message). Services such as instant messaging are used, but not by
everyone. It usually depends whether the phone is Wi-Fi compatible,
because otherwise it is very expensive to get internet off the phone
network. As most teenagers' phones have Bluetooth support, and
Bluetooth is free, they utilise this feature often. It is used to send
songs and videos (even though it is illegal) and is another way
teenagers gain songs for free. Teenagers never use the ringtone and
picture selling services, which gained popularity in the early 00s.
This is because of the negative press that these services have
attracted (where the charge £20 a week with no easy way to cancel the
service) and the fact that they can get pictures and music on a
computer –then transfer it to their phones at no cost. Mobile email is
not used as teenagers have no need; they do not need to be connected to
their inbox all the time as they don't receive important emails.
Teenagers do not use the internet features on their mobiles as it costs
too much, and generally, if they waited an hour they could use their
home internet and they are willing to wait as they don't usually have
anything urgent to do.

Teenagers do not upgrade their
phone very often, with most upgrading every two years. They usually
upgrade on their birthday when their parents will buy them a new phone,
as they do not normally have enough money to do it themselves.

Televisions

Most
teenagers own a TV, with more and more upgrading to HD ready flat
screens. However, many are not utilising this HD functionality, as HD
channels are expensive extras which many families cannot justify the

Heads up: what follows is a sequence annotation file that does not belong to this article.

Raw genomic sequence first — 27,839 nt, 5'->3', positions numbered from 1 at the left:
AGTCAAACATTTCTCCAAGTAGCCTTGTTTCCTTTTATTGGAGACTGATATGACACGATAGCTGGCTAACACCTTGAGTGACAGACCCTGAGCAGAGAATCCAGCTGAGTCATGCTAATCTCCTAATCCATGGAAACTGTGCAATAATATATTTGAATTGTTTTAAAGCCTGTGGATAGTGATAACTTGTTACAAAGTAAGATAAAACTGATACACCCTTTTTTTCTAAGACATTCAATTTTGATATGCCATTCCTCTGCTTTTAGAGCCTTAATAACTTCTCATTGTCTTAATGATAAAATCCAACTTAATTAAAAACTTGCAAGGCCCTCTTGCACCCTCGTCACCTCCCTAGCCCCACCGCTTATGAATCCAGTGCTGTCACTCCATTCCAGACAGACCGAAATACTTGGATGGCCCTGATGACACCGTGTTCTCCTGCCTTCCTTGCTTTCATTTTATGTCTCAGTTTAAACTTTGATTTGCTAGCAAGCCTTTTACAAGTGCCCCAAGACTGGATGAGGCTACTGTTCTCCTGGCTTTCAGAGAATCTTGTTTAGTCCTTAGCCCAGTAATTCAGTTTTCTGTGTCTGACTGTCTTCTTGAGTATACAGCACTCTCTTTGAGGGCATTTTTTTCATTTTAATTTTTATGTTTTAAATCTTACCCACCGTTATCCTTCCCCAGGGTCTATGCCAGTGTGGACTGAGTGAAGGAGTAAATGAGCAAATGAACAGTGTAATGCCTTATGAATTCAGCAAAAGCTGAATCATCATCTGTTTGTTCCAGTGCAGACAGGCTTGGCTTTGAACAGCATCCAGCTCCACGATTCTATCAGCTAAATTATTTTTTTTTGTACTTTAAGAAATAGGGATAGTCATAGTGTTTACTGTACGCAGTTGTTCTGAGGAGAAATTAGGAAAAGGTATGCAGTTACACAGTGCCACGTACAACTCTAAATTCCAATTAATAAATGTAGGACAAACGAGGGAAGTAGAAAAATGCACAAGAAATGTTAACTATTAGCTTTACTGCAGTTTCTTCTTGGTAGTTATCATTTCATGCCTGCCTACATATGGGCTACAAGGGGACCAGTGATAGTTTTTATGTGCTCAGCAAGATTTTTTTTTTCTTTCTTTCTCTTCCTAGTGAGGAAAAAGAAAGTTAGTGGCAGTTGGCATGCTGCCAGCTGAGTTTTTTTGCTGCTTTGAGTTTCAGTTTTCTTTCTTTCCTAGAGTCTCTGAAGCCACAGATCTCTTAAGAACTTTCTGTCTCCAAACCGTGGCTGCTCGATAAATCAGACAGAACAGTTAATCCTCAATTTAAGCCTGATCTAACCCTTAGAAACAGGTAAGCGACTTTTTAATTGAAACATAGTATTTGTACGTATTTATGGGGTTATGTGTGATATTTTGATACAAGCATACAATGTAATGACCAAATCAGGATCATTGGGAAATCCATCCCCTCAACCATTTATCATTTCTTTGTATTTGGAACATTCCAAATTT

added expenditure. Many of them don't want to sign up to HD
broadcasting services, as adverts are shown on standard definition
broadcasts, so they can't see the difference. Most people have Virgin
Media as a TV provider. Some have Sky and some have Freeview but very
few only have the first five channels (BBC One, BBC Two, ITV, Channel
Four and Channel Five).

Computers

Every
teenager has access to a basic computer with internet, but most
teenagers computers are systems capable of only everyday tasks. Nearly
all teenagers' computers have Microsoft office installed, as it allows
them to do school work at home. Most (9/10) computers owned by
teenagers are PCs, because they are much cheaper than Macs and school
computers run Windows, so if a Mac is used at home compatibility issues
arise.

Games Consoles

Close to a third of
teenagers have a new (<2 ½ years old) games console, 50% having a
Wii, 40% with an Xbox 360 and 10% with a PS3. The PS3 has such a low
figure because of its high price (£300) and similar features and games
to an Xbox 360, which costs less (£160). The Wii's dominance is due to
younger brothers and sisters, they have a Wii and parents are not
willing to pay for another console.

What is hot?

• Anything with a touch screen is desirable.

• Mobile phones with large capacities for music.

• Portable devices that can connect to the internet (iPhones)

• Really big tellies

What is not?

• Anything with wires

• Phones with black and white screens

• Clunky 'brick' phones

• Devices with less than ten-hour battery life

Full article at http://www.guardian.co.uk/business/2009/jul/13/teenage-media-habits-morgan-stanley

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Category: At Work, Marketing, Web and Tech